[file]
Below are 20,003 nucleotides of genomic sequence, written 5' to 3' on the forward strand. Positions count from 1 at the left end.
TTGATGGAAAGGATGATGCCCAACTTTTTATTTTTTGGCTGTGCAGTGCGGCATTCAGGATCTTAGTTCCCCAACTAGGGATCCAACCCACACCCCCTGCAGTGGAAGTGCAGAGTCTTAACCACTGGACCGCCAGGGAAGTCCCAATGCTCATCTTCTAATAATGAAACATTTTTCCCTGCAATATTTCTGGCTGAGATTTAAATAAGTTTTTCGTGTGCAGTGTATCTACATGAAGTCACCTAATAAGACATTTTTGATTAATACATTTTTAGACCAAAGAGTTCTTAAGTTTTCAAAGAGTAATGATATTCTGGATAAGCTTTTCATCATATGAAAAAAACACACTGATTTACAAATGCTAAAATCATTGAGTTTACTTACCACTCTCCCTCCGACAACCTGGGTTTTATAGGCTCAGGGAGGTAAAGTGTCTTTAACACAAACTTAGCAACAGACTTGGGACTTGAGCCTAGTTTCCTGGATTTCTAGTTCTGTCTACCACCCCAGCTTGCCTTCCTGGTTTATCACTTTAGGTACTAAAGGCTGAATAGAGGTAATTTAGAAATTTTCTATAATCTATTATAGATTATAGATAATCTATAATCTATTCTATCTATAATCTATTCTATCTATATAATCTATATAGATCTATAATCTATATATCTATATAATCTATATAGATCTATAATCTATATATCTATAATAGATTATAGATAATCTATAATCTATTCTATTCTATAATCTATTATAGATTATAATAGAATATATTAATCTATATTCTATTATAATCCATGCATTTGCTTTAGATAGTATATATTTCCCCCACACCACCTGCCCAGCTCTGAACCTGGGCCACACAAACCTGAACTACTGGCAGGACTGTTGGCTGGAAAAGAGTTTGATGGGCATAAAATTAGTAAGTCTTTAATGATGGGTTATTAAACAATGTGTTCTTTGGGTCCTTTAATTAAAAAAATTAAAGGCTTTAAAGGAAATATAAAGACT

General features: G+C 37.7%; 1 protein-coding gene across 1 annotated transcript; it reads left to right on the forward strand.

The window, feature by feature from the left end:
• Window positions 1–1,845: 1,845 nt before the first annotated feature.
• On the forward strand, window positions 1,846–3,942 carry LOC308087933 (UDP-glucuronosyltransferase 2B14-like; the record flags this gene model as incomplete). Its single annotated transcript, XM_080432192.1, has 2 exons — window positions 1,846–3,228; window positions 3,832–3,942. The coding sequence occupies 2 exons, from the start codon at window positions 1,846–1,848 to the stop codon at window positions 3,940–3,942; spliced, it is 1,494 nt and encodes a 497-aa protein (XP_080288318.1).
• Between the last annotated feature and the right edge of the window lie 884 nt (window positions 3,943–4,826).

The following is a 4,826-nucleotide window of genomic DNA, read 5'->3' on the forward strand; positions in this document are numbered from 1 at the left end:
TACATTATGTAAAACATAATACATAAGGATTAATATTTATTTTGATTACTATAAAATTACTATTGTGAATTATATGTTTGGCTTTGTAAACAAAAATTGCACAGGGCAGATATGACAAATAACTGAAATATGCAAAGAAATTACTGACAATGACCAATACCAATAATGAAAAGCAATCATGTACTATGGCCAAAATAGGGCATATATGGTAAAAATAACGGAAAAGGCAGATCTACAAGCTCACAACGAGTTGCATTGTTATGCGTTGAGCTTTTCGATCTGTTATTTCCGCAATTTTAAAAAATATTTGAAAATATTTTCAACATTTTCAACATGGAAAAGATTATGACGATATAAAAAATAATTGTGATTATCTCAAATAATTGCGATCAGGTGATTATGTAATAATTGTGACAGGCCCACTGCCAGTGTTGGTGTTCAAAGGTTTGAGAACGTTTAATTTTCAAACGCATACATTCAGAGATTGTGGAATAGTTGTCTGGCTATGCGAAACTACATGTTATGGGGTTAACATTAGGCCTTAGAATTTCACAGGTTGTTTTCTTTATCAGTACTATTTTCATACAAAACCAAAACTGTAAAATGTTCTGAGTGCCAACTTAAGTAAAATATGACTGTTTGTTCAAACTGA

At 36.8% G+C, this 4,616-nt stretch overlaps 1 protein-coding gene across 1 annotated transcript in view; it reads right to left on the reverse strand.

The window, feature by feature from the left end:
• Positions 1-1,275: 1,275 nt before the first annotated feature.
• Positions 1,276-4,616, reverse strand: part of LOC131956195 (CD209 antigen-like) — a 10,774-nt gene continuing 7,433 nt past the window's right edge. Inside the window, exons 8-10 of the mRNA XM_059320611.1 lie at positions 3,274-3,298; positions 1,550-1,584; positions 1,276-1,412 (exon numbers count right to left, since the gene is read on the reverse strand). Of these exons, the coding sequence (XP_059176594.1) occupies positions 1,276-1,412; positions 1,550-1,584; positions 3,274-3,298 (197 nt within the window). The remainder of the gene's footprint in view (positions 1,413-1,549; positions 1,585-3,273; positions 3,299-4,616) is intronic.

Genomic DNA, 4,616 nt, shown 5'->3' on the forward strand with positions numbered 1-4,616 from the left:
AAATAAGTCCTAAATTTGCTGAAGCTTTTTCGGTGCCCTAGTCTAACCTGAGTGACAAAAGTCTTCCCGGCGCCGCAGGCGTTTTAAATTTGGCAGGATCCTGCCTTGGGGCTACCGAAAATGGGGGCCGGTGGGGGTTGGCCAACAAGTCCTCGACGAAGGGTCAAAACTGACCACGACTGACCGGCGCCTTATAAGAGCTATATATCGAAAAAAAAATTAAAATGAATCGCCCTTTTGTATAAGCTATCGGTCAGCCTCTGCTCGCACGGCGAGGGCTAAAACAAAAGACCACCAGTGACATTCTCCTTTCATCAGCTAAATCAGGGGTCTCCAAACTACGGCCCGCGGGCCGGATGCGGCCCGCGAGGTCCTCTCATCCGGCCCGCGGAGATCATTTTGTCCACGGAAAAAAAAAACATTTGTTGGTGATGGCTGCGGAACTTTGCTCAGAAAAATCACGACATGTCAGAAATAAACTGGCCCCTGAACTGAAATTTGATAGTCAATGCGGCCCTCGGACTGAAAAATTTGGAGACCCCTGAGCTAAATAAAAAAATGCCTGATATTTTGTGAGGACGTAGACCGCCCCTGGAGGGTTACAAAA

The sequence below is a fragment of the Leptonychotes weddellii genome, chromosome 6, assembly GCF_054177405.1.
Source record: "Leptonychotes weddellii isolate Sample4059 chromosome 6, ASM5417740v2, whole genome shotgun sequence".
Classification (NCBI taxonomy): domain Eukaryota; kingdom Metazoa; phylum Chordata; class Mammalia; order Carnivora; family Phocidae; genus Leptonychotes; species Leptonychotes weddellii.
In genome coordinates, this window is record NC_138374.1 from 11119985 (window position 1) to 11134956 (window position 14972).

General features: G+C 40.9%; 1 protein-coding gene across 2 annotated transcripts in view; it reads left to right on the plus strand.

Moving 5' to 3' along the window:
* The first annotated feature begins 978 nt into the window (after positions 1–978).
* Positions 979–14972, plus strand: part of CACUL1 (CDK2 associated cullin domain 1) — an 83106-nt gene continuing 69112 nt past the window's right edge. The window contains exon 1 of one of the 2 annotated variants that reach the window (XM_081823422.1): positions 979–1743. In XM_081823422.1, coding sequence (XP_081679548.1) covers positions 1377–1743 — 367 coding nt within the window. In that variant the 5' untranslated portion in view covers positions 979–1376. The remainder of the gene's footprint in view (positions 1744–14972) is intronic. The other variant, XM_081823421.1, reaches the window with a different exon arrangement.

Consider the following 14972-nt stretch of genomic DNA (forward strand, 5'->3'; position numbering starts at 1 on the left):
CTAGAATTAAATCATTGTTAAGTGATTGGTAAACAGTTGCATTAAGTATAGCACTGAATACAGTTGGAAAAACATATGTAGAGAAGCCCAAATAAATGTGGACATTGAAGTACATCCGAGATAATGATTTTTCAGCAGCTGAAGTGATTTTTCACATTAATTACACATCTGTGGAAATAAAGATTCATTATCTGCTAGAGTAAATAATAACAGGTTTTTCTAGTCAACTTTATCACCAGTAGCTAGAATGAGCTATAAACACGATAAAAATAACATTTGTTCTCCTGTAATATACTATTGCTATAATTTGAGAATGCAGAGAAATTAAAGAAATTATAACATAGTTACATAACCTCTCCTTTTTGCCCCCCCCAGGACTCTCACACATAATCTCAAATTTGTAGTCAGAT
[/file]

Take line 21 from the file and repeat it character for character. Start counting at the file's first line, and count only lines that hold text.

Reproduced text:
Moving 5' to 3' along the window: